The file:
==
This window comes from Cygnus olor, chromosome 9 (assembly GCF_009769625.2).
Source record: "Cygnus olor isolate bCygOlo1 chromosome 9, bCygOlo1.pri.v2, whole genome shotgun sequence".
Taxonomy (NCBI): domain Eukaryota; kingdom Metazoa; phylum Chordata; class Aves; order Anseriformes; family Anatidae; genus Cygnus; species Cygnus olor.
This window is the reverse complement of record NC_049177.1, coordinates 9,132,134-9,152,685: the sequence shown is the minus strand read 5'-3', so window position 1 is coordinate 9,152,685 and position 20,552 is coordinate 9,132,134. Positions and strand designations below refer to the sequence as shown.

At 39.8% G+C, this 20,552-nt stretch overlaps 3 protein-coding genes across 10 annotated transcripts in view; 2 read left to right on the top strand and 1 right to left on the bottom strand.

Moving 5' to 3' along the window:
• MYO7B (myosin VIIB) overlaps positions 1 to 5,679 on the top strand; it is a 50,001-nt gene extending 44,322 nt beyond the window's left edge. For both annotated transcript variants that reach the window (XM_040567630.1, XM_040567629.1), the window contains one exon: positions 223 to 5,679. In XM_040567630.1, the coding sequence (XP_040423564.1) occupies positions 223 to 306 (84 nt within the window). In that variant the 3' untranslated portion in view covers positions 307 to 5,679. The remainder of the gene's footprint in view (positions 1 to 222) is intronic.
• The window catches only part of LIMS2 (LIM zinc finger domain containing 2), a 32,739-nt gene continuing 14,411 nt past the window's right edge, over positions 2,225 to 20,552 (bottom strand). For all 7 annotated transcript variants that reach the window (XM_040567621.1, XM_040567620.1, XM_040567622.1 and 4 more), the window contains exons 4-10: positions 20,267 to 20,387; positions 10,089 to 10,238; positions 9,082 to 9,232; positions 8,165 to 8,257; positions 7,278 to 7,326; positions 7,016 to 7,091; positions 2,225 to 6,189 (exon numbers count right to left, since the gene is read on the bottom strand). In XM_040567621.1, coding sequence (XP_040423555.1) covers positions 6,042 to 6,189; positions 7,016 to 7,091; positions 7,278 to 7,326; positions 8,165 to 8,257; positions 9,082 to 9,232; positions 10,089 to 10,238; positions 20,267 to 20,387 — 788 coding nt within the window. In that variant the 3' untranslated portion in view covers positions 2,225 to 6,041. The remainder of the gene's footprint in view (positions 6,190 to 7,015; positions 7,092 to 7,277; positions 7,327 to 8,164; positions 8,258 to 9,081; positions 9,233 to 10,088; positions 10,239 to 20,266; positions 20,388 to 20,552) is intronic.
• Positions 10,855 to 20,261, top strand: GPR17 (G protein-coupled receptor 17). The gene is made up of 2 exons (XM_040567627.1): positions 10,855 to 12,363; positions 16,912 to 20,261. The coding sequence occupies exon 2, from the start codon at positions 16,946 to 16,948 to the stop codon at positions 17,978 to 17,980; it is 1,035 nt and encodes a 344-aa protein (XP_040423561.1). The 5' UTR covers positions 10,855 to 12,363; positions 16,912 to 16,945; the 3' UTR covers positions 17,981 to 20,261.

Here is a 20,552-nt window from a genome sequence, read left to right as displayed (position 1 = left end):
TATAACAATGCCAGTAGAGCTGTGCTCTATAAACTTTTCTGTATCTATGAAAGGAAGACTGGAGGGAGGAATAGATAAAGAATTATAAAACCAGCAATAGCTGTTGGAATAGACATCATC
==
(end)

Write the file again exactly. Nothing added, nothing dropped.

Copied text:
This window comes from Cygnus olor, chromosome 9 (assembly GCF_009769625.2).
Source record: "Cygnus olor isolate bCygOlo1 chromosome 9, bCygOlo1.pri.v2, whole genome shotgun sequence".
Taxonomy (NCBI): domain Eukaryota; kingdom Metazoa; phylum Chordata; class Aves; order Anseriformes; family Anatidae; genus Cygnus; species Cygnus olor.
This window is the reverse complement of record NC_049177.1, coordinates 9,132,134-9,152,685: the sequence shown is the minus strand read 5'-3', so window position 1 is coordinate 9,152,685 and position 20,552 is coordinate 9,132,134. Positions and strand designations below refer to the sequence as shown.

At 39.8% G+C, this 20,552-nt stretch overlaps 3 protein-coding genes across 10 annotated transcripts in view; 2 read left to right on the top strand and 1 right to left on the bottom strand.

Moving 5' to 3' along the window:
• MYO7B (myosin VIIB) overlaps positions 1 to 5,679 on the top strand; it is a 50,001-nt gene extending 44,322 nt beyond the window's left edge. For both annotated transcript variants that reach the window (XM_040567630.1, XM_040567629.1), the window contains one exon: positions 223 to 5,679. In XM_040567630.1, the coding sequence (XP_040423564.1) occupies positions 223 to 306 (84 nt within the window). In that variant the 3' untranslated portion in view covers positions 307 to 5,679. The remainder of the gene's footprint in view (positions 1 to 222) is intronic.
• The window catches only part of LIMS2 (LIM zinc finger domain containing 2), a 32,739-nt gene continuing 14,411 nt past the window's right edge, over positions 2,225 to 20,552 (bottom strand). For all 7 annotated transcript variants that reach the window (XM_040567621.1, XM_040567620.1, XM_040567622.1 and 4 more), the window contains exons 4-10: positions 20,267 to 20,387; positions 10,089 to 10,238; positions 9,082 to 9,232; positions 8,165 to 8,257; positions 7,278 to 7,326; positions 7,016 to 7,091; positions 2,225 to 6,189 (exon numbers count right to left, since the gene is read on the bottom strand). In XM_040567621.1, coding sequence (XP_040423555.1) covers positions 6,042 to 6,189; positions 7,016 to 7,091; positions 7,278 to 7,326; positions 8,165 to 8,257; positions 9,082 to 9,232; positions 10,089 to 10,238; positions 20,267 to 20,387 — 788 coding nt within the window. In that variant the 3' untranslated portion in view covers positions 2,225 to 6,041. The remainder of the gene's footprint in view (positions 6,190 to 7,015; positions 7,092 to 7,277; positions 7,327 to 8,164; positions 8,258 to 9,081; positions 9,233 to 10,088; positions 10,239 to 20,266; positions 20,388 to 20,552) is intronic.
• Positions 10,855 to 20,261, top strand: GPR17 (G protein-coupled receptor 17). The gene is made up of 2 exons (XM_040567627.1): positions 10,855 to 12,363; positions 16,912 to 20,261. The coding sequence occupies exon 2, from the start codon at positions 16,946 to 16,948 to the stop codon at positions 17,978 to 17,980; it is 1,035 nt and encodes a 344-aa protein (XP_040423561.1). The 5' UTR covers positions 10,855 to 12,363; positions 16,912 to 16,945; the 3' UTR covers positions 17,981 to 20,261.

Here is a 20,552-nt window from a genome sequence, read left to right as displayed (position 1 = left end):
TATAACAATGCCAGTAGAGCTGTGCTCTATAAACTTTTCTGTATCTATGAAAGGAAGACTGGAGGGAGGAATAGATAAAGAATTATAAAACCAGCAATAGCTGTTGGAATAGACATCATC